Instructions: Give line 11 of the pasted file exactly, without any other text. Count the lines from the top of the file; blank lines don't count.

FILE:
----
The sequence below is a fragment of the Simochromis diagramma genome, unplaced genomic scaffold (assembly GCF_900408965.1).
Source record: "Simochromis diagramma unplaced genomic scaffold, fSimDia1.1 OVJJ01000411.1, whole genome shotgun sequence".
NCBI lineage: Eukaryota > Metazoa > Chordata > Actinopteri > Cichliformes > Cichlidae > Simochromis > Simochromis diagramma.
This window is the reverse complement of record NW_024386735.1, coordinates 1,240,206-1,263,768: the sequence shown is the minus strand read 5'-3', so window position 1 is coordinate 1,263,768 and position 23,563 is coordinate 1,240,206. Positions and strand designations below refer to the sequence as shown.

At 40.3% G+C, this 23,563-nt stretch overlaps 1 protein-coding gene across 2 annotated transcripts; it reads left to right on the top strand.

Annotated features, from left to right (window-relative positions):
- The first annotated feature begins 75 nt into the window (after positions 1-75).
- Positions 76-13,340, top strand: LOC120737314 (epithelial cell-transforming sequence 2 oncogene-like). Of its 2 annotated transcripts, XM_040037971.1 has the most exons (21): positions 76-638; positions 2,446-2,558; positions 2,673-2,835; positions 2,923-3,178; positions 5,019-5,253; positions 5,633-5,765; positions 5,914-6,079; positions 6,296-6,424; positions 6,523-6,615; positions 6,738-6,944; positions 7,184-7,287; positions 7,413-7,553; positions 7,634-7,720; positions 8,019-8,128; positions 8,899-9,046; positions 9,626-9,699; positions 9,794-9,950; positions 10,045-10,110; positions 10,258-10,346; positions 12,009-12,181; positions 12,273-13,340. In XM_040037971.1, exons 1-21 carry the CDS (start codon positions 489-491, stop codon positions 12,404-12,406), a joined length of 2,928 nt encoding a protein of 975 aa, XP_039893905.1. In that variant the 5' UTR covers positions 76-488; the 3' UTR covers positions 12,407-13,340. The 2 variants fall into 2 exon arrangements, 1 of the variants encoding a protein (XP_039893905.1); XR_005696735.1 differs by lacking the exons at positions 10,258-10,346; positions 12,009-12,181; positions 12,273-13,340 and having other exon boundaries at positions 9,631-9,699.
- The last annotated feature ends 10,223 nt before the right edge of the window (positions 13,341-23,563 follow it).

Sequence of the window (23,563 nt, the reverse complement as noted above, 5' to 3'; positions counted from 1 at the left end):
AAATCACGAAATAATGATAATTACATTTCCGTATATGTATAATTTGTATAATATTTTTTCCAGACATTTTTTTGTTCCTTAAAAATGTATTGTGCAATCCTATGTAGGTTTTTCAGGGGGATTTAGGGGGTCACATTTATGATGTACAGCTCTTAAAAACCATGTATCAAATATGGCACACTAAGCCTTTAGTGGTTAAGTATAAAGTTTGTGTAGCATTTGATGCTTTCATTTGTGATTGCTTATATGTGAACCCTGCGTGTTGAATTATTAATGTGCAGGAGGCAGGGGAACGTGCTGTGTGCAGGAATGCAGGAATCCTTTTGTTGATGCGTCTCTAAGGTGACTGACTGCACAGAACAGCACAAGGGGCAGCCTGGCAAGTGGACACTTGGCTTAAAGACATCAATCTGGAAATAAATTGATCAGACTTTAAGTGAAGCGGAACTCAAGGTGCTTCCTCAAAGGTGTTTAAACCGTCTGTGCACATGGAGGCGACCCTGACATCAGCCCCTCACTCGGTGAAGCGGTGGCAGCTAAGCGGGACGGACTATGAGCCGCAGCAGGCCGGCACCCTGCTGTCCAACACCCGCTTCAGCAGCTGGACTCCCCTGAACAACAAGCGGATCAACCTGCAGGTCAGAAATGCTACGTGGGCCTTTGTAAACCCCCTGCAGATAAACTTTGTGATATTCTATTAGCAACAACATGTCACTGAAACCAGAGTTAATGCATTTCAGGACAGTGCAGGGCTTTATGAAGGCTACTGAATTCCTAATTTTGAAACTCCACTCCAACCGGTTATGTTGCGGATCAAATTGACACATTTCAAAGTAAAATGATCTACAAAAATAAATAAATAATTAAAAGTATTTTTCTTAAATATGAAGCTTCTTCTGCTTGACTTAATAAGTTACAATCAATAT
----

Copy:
AAATCACGAAATAATGATAATTACATTTCCGTATATGTATAATTTGTATAATATTTTTTCCAGACATTTTTTTGTTCCTTAAAAATGTATTGTGCAATCCTATGTAGGTTTTTCAGGGGGATTTAGGGGGTCACATTTATGATGTACAGCTCTTAAAAACCATGTATCAAATATGGCACACTAAGCCTTTAGTGGTTAAGTATAAAGTTTGTGTAGCATTTGATGCTTTCATTTGTGATTGCTTATATGTGAACCCTGCGTGTTGAATTATTAATGTGCAGGAGGCAGGGGAACGTGCTGTGTGCAGGAATGCAGGAATCCTTTTGTTGATGCGTCTCTAAGGTGACTGACTGCACAGAACAGCACAAGGGGCAGCCTGGCAAGTGGACACTTGGCTTAAAGACATCAATCTGGAAATAAATTGATCAGACTTTAAGTGAAGCGGAACTCAAGGTGCTTCCTCAAAGGTGTTTAAACCGTCTGTGCACATGGAGGCGACCCTGACATCAGCCCCTCACTCGGTGAAGCGGTGGCAGCTAAGCGGGACGGACTATGAGCCGCAGCAGGCCGGCACCCTGCTGTCCAACACCCGCTTCAGCAGCTGGACTCCCCTGAACAACAAGCGGATCAACCTGCAGGTCAGAAATGCTACGTGGGCCTTTGTAAACCCCCTGCAGATAAACTTTGTGATATTCTATTAGCAACAACATGTCACTGAAACCAGAGTTAATGCATTTCAGGACAGTGCAGGGCTTTATGAAGGCTACTGAATTCCTAATTTTGAAACTCCACTCCAACCGGTTATGTTGCGGATCAAATTGACACATTTCAAAGTAAAATGATCTACAAAAATAAATAAATAATTAAAAGTATTTTTCTTAAATATGAAGCTTCTTCTGCTTGACTTAATAAGTTACAATCAATAT